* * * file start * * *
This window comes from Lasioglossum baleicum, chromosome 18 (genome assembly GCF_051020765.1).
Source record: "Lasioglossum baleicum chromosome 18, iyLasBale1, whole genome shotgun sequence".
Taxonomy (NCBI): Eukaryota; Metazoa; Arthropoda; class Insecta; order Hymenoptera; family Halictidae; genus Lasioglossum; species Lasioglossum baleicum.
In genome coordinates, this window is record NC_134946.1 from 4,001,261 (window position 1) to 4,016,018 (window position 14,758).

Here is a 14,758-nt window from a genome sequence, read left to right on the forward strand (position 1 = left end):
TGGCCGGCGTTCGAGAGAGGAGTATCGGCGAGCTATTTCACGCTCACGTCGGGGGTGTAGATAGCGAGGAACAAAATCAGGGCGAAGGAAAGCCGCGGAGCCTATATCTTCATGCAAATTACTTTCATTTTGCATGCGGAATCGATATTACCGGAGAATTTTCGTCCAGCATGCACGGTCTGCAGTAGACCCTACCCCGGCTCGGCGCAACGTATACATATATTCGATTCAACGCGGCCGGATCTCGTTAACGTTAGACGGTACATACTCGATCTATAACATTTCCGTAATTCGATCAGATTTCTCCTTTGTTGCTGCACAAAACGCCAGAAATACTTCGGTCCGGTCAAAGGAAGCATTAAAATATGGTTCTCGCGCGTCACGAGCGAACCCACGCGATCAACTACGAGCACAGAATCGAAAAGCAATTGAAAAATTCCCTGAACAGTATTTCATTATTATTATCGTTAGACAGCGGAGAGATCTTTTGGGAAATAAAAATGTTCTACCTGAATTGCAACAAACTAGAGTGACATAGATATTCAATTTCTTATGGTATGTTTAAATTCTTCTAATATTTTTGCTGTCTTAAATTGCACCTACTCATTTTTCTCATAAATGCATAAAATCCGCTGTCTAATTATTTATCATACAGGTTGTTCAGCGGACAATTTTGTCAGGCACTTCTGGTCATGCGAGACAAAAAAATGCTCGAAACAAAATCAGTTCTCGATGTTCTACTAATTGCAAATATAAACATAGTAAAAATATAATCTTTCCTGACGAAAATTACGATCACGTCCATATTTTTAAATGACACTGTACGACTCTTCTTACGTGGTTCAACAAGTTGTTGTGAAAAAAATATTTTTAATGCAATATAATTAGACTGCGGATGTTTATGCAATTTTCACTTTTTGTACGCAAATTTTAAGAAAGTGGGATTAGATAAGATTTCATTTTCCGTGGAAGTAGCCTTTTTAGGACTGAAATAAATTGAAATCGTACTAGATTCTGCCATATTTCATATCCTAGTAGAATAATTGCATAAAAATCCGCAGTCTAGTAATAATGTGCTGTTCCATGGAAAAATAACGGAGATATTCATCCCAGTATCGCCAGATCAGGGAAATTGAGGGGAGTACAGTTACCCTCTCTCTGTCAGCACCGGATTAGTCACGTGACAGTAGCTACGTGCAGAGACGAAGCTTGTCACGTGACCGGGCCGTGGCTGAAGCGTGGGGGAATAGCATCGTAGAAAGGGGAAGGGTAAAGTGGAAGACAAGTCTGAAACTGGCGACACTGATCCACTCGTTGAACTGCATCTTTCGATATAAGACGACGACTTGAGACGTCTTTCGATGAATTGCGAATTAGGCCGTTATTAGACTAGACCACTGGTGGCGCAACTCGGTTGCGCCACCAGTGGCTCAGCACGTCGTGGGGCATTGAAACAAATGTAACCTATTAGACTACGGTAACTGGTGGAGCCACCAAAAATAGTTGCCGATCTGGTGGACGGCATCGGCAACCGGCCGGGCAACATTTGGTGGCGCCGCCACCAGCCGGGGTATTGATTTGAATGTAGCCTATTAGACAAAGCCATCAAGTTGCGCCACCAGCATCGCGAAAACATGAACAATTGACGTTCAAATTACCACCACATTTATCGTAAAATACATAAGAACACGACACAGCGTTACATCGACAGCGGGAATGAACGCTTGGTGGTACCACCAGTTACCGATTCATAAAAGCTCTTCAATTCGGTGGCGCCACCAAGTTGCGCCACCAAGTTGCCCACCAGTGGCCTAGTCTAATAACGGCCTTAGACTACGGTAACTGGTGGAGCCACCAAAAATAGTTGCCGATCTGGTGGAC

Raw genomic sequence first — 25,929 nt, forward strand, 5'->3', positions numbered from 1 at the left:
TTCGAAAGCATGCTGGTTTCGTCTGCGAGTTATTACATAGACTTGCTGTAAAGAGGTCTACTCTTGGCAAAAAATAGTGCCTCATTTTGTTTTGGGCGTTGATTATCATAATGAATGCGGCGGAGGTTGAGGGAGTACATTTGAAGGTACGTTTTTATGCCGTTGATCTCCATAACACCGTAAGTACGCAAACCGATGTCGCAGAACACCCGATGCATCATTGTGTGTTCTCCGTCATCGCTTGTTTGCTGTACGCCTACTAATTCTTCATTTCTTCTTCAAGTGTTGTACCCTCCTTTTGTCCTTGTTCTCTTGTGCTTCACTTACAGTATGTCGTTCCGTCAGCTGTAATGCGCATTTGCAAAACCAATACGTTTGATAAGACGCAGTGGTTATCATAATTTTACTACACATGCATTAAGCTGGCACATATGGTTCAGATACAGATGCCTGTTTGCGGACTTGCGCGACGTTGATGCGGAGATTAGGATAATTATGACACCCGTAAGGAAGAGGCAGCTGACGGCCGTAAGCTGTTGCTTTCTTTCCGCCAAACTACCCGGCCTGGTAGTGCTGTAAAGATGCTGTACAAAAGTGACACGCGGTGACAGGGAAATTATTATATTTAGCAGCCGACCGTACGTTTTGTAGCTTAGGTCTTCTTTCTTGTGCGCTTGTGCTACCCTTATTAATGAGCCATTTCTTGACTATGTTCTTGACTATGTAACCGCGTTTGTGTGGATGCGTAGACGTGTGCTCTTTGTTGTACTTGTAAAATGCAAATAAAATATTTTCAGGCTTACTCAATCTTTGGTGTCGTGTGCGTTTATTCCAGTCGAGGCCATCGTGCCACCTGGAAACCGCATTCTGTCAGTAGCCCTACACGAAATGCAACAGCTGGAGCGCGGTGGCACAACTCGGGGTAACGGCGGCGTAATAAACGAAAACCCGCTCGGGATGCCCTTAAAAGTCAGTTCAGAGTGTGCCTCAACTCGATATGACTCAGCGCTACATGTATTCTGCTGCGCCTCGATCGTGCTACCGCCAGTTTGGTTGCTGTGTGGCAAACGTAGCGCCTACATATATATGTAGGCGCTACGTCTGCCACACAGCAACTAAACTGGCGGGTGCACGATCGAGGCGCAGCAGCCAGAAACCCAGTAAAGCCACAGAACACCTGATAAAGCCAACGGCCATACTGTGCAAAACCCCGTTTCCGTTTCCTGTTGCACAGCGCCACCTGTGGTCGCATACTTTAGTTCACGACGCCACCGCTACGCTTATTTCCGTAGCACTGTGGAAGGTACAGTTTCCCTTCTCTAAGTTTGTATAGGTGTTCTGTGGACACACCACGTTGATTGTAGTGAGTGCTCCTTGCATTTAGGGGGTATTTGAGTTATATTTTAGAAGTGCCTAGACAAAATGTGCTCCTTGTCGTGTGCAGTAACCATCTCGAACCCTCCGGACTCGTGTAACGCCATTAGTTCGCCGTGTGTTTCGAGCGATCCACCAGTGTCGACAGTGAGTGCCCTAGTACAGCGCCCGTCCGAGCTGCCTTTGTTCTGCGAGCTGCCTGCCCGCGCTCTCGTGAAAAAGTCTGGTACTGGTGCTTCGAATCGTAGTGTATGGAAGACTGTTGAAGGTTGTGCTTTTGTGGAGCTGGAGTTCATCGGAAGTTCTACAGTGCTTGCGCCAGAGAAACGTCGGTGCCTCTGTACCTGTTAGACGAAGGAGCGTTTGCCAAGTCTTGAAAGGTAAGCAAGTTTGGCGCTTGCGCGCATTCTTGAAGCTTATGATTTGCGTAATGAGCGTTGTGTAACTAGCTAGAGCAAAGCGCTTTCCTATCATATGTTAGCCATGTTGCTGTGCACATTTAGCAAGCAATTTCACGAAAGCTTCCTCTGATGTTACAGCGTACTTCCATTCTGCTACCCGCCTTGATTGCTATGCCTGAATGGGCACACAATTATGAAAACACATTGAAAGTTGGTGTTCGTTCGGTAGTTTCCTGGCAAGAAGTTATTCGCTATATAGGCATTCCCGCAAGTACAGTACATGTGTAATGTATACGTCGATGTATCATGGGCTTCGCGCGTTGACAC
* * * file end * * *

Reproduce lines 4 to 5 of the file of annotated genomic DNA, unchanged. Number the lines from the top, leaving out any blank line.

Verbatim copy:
In genome coordinates, this window is record NC_134946.1 from 4,001,261 (window position 1) to 4,016,018 (window position 14,758).

Here is a 14,758-nt window from a genome sequence, read left to right on the forward strand (position 1 = left end):